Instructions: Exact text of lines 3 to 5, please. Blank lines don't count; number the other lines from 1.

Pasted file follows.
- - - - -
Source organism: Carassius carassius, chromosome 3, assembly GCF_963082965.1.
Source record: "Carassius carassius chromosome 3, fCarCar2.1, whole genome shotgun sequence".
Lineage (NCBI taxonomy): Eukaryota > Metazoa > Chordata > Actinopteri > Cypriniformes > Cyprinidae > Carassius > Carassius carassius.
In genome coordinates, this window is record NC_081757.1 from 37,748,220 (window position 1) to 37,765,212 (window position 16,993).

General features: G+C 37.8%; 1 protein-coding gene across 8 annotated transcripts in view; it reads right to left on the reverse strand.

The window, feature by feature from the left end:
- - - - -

Lineage (NCBI taxonomy): Eukaryota > Metazoa > Chordata > Actinopteri > Cypriniformes > Cyprinidae > Carassius > Carassius carassius.
In genome coordinates, this window is record NC_081757.1 from 37,748,220 (window position 1) to 37,765,212 (window position 16,993).

General features: G+C 37.8%; 1 protein-coding gene across 8 annotated transcripts in view; it reads right to left on the reverse strand.